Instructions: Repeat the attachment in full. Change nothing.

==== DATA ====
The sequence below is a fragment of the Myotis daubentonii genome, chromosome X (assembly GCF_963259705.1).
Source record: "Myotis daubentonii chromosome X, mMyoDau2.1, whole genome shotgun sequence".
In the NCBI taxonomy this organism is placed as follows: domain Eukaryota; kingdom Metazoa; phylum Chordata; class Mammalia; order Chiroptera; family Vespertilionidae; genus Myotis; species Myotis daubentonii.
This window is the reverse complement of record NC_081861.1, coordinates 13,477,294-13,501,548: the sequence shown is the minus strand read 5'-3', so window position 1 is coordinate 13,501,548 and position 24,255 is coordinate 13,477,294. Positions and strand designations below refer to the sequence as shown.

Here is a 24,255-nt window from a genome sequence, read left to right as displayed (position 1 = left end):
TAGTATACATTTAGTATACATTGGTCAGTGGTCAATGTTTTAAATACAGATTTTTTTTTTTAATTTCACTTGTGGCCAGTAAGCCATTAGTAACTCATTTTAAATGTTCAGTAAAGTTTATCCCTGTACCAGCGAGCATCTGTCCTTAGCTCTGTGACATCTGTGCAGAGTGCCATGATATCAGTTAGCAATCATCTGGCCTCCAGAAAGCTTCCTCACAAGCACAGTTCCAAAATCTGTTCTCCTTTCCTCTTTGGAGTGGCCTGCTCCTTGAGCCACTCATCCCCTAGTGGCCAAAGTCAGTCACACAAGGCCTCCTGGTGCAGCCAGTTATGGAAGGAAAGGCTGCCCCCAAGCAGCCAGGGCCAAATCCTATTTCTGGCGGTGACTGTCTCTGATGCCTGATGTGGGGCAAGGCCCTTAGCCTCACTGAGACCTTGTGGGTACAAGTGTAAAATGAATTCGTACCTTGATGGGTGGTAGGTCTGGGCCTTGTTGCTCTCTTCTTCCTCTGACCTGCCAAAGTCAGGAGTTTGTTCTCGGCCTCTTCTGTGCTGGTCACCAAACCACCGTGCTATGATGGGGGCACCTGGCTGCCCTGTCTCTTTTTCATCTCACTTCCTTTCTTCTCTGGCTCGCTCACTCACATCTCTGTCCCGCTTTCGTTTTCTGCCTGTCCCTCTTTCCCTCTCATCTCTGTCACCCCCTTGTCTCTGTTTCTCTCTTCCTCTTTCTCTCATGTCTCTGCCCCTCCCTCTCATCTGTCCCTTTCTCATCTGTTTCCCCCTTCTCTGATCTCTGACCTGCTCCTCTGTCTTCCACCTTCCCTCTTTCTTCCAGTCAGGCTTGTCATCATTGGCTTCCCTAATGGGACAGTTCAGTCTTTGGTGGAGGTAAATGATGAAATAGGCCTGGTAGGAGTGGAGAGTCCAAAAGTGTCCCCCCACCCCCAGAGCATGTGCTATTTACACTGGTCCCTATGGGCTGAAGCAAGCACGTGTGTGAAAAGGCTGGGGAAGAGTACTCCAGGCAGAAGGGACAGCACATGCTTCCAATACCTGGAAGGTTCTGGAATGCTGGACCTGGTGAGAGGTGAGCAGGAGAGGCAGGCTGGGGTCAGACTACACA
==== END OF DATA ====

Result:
The sequence below is a fragment of the Myotis daubentonii genome, chromosome X (assembly GCF_963259705.1).
Source record: "Myotis daubentonii chromosome X, mMyoDau2.1, whole genome shotgun sequence".
In the NCBI taxonomy this organism is placed as follows: domain Eukaryota; kingdom Metazoa; phylum Chordata; class Mammalia; order Chiroptera; family Vespertilionidae; genus Myotis; species Myotis daubentonii.
This window is the reverse complement of record NC_081861.1, coordinates 13,477,294-13,501,548: the sequence shown is the minus strand read 5'-3', so window position 1 is coordinate 13,501,548 and position 24,255 is coordinate 13,477,294. Positions and strand designations below refer to the sequence as shown.

Here is a 24,255-nt window from a genome sequence, read left to right as displayed (position 1 = left end):
TAGTATACATTTAGTATACATTGGTCAGTGGTCAATGTTTTAAATACAGATTTTTTTTTTTAATTTCACTTGTGGCCAGTAAGCCATTAGTAACTCATTTTAAATGTTCAGTAAAGTTTATCCCTGTACCAGCGAGCATCTGTCCTTAGCTCTGTGACATCTGTGCAGAGTGCCATGATATCAGTTAGCAATCATCTGGCCTCCAGAAAGCTTCCTCACAAGCACAGTTCCAAAATCTGTTCTCCTTTCCTCTTTGGAGTGGCCTGCTCCTTGAGCCACTCATCCCCTAGTGGCCAAAGTCAGTCACACAAGGCCTCCTGGTGCAGCCAGTTATGGAAGGAAAGGCTGCCCCCAAGCAGCCAGGGCCAAATCCTATTTCTGGCGGTGACTGTCTCTGATGCCTGATGTGGGGCAAGGCCCTTAGCCTCACTGAGACCTTGTGGGTACAAGTGTAAAATGAATTCGTACCTTGATGGGTGGTAGGTCTGGGCCTTGTTGCTCTCTTCTTCCTCTGACCTGCCAAAGTCAGGAGTTTGTTCTCGGCCTCTTCTGTGCTGGTCACCAAACCACCGTGCTATGATGGGGGCACCTGGCTGCCCTGTCTCTTTTTCATCTCACTTCCTTTCTTCTCTGGCTCGCTCACTCACATCTCTGTCCCGCTTTCGTTTTCTGCCTGTCCCTCTTTCCCTCTCATCTCTGTCACCCCCTTGTCTCTGTTTCTCTCTTCCTCTTTCTCTCATGTCTCTGCCCCTCCCTCTCATCTGTCCCTTTCTCATCTGTTTCCCCCTTCTCTGATCTCTGACCTGCTCCTCTGTCTTCCACCTTCCCTCTTTCTTCCAGTCAGGCTTGTCATCATTGGCTTCCCTAATGGGACAGTTCAGTCTTTGGTGGAGGTAAATGATGAAATAGGCCTGGTAGGAGTGGAGAGTCCAAAAGTGTCCCCCCACCCCCAGAGCATGTGCTATTTACACTGGTCCCTATGGGCTGAAGCAAGCACGTGTGTGAAAAGGCTGGGGAAGAGTACTCCAGGCAGAAGGGACAGCACATGCTTCCAATACCTGGAAGGTTCTGGAATGCTGGACCTGGTGAGAGGTGAGCAGGAGAGGCAGGCTGGGGTCAGACTACACA